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GUT-102: The Speed and Load Relationship

HortonHorton Posts: 25,665 Administrator
edited February 2016 in Technique & Theory

denaliskis.com


Denali Logo Black.orig

 This is the second chapter in the Introduction to GUT series.

Thinking about skiing in terms of extreme limits helps us to understand the underlying physics. Let’s compare two different scenarios at the centerline (CL) of the course to help demonstrate the unique relationship between speed and load.

For the first extreme, imagine approaching the gates, but instead of pulling out to the left, you stay behind the boat and start right on top the left wake. The instant you reach the gates you slam the ski on edge and pull extremely hard to head toward one ball. For this example, let’s assume that you are able to reach 5mph of cross-course speed by the CL, with your ski angle 50° to the course. In a highly loaded position, you are moving much faster straight down the lake (36mph) than across it (5mph).

Now imagine the opposite extreme. Let’s say you are again coming into the gates, but this time you pull out to the left and get very high and wide, nearly passing the windshield on the boat. With a wide and early turn in for the gates you build a lot of speed and angle progressively, allowing you to reach a 40mph cross-course speed by CL, and like the first extreme, with your ski angled 50° to the course. This time you are actually moving faster across course (40mph) than down course (36mph).

Figure 1 illustrates the two extremes we discussed above. As you can see for Scenario 2, the 40mph cross-course speed translates into a 53.8mph resultant speed, while in Scenario 1, the 5mph cross-course speed translates into a resultant speed of only 36.3mph, almost the same as the boat. What’s important to understand is that even though the physical angle of the ski relative to the course is exactly 50° in both cases, the load acting on the ski will be completely different due to the speed and direction of water flow relative to the bottom of the ski.

Figure 1:
Scenario 1: 5mph Cross-course Speed, Ski at 50°



Figure 1:
Scenario 2: 40mph Cross-Course Speed, Ski at 50°


Figure 2 below illustrates how the water flow changes from one scenario to the next as a result of the increased cross-course speed of the ski/skier traveling through CL. In this graphic, the reference has changed to focus strictly on the ski rather than the course and the flow of water relative to it. When the skier has low cross-course speed, the water flows across the ski at a high angle of attack (42° in Scenario 1). However, as cross-course speed increases, the direction of the flow changes significantly even though the ski is still positioned 50° to the course. With the cross-course speed reaching 40mph at CL (Scenario 2), we can calculate that the water flows only 2° relative to the ski - despite the ski’s 50° orientation in the course!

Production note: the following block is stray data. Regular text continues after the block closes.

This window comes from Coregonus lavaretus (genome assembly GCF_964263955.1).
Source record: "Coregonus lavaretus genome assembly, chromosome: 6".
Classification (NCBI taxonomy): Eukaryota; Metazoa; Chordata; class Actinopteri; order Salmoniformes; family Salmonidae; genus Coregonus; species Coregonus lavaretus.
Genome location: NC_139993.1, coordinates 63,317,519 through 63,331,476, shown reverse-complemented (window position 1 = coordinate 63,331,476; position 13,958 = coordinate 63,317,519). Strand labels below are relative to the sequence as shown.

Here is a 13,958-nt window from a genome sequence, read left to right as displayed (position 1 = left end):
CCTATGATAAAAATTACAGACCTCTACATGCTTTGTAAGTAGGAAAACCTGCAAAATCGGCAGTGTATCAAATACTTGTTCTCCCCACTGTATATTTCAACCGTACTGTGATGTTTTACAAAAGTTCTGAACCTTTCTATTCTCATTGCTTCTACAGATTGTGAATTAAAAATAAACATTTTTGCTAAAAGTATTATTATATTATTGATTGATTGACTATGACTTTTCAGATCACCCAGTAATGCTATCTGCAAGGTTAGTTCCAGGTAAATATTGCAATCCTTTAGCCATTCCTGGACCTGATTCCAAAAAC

Given this perspective, it is easy to understand why the load is greatly reduced as cross-course speed is increased. The faster you are moving cross-course at CL, the lower the ski’s relative angle of attack with the water and the lower the overall load on the skier. The speed and direction of the water flow across the bottom surface of the ski dictates the magnitude of the lift and drag forces acting on the ski, and consequently how much load the skier must overcome.

Figure 2: Scenario 1: 5mph Cross-course Speed, Ski at 50°


Figure 2: Scenario 2: 40mph Cross-Course Speed, Ski at 50°


Summary
Sustaining speed through the turns and developing high cross-course speed before CL is essential to maximizing your efforts in the pull and successfully running short-line passes. The better you are at generating and managing speed, the less unproductive load you will have, and the shorter line lengths you will be able to run. With a better understanding of the speed/load relationship and the importance of cross-course speed, you can begin to learn more about how to better control your position on the ski to further improve efficiency in the course.

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Comments

  • 6balls6balls Posts: 4,881 ★★★Triple Panda Award Recipient ★★★
    Ok, so light on the line is not all wrong, correct? If done correctly...proper angle with high CL speed load should be lighter and efficiency increased.
    Dave Ross--die cancer die
    AdamCord
  • WishWish Posts: 7,316 ★★★Triple Panda Award Recipient ★★★
    I ski more passes with less effort like never before. Light on the line is a byproduct of the technique.
    >>> 11.25..a different kettle of fish. <<<
    HortonAdamCord
  • HortonHorton Posts: 25,665 Administrator
    @Mark_Matis I think everyone at a high level agrees that you should finished the turn before loading. I do not if future GUT articles will exactly address this but what Chet is saying and what Adam & Adam are saying do not conflict

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  • ozskiozski Posts: 1,566
    Yeah I have to say one should compliment the other when executed correctly.
    'Ever tried. Ever failed. No matter. Try Again. Fail again. Fail better.'' Boat 2005 Nautique 196 6L ZO - Ski: KD Platinum

  • Than_BoganThan_Bogan Posts: 6,043 Mega Baller
    This is great! I think you've come to a clearer and simpler explanation of this concept than the early draft that I was priveleged to read.